Friday, August 29th
New City Hotel, Nishi-Shinjuku
Those words don't convey much on their own. But when "here" is understood to be "on the other side of the planet," damn the semantics. Japan is no longer "there," it's "here." That is awesome.
Yesterday I spent the day packing. I wanted to travel as light as possible, so there was a lot of saying goodbye to treasured possessions I had hoped to be able to bring. Lots of cleaning up so that I wouldn't leave behind too big of a mess. Lots of loose ends to tie up. With so much to do, it was convenient that time seemed to pass slower the more I anticipated the next day. I finished everything up at the reasonable hour of midnight, and went to bed.
Usually when I go to bed, I need to listen to some music or podcasts to get my eyes shut. Last night, I didn't bother. I laid down in my freshly turned bed, and looked out the window. I could see a single star shining through the smog, and tracked it as I thought about what lay ahead. Was I ready? Did I forget anything? How's the flight going to go? I marveled at how far I was going to travel, something on the order of 5000 miles. The starlight twinkled at me as if to brag, "miles? Try light-years!"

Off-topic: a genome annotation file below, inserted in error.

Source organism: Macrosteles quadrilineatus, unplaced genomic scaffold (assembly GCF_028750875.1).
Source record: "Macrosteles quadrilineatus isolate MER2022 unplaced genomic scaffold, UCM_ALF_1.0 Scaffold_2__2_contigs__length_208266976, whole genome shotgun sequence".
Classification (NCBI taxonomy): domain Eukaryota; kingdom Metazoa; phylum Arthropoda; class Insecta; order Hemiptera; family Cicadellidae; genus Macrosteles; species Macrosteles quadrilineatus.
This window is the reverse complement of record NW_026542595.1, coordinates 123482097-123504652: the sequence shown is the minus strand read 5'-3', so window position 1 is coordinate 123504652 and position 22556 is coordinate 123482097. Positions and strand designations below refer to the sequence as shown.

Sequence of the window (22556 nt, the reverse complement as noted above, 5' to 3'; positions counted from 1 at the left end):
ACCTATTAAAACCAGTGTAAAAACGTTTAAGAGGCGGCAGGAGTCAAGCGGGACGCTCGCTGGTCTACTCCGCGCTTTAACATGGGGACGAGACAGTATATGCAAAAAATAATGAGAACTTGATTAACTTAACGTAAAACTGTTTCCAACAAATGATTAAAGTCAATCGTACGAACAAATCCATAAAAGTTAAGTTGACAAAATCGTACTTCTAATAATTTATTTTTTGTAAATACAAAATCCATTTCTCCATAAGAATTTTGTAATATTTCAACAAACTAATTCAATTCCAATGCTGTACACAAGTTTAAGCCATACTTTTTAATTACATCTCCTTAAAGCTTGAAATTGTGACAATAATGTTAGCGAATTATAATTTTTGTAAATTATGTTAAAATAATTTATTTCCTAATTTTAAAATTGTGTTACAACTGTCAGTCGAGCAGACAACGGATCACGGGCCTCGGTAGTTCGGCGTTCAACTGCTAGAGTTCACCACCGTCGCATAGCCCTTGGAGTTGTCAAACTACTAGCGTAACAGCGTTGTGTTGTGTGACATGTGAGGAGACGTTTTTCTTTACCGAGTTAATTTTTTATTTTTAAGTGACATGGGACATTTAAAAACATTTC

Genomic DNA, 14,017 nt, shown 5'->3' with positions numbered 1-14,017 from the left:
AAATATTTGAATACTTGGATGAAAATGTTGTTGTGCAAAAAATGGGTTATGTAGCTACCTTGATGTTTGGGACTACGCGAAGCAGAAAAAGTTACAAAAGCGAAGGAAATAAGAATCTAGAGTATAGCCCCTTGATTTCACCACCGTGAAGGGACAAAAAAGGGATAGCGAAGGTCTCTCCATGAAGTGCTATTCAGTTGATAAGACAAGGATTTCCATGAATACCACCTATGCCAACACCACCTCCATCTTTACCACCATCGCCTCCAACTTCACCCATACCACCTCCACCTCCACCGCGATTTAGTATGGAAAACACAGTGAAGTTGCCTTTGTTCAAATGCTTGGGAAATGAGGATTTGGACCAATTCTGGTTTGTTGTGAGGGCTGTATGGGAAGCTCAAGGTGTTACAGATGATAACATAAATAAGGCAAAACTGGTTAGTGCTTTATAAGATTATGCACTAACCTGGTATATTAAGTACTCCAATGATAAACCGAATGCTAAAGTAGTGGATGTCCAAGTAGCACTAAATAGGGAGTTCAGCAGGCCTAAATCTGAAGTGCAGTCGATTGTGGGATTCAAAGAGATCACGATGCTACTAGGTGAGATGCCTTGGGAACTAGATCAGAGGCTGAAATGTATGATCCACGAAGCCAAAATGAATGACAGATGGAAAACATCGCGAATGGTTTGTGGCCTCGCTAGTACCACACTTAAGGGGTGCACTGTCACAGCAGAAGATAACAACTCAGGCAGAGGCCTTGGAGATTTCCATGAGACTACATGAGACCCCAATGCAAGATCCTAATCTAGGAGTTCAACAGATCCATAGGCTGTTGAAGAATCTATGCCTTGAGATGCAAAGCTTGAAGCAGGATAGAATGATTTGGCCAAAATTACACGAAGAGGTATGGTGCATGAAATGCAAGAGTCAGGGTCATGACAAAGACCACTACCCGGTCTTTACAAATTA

Moments of clarity like that do not come to me often, and I knew that I wouldn't get another one for a long time to come (for about a year, to be precise). I rolled over and went to sleep.
My alarm was set for 8:00 in the morning (I needed to leave the house at around 10:00), but someone apparently thought that wasn't early enough. I woke up at about 7:15 to the obnoxious ticking of the kitchen timer; it had been brought up to my room as some sort of parting gift, I presume. By about 7:30, I was getting ticked off enough to get up and chuck the thing out the window, but it seemed to sense my intentions and went off before I did. The funny thing about our kitchen timer is that the ticking is louder than the ringing... but I digress.
I couldn't go back to sleep, and I ended up getting up before my alarm anyways. Took a shower, took my bags downstairs, ate breakfast. Dad was kind enough to accompany me on bart to the airport (SFO). We arrived two hours before my scheduled flight, and it took about half an hour to check in. As dad and I were getting something to eat before splitting up, I noticed that the line to the security checkpoint was rapidly growing. I took a spot in line, and dad brought me a little seaweed salad to munch on. The line took about ten minutes to get within the roped area, when dad and I said goodbye.
At least half an hour to get through security (man, it was jammed), but no problems. I bought a little bottle of water and a pack of lifesavers for the plane, which ran me more than five bucks. I got on the plane.
My seat was a window seat on the left side of the plane, with a little monitor and a tethered remote. The plane taxied and took off.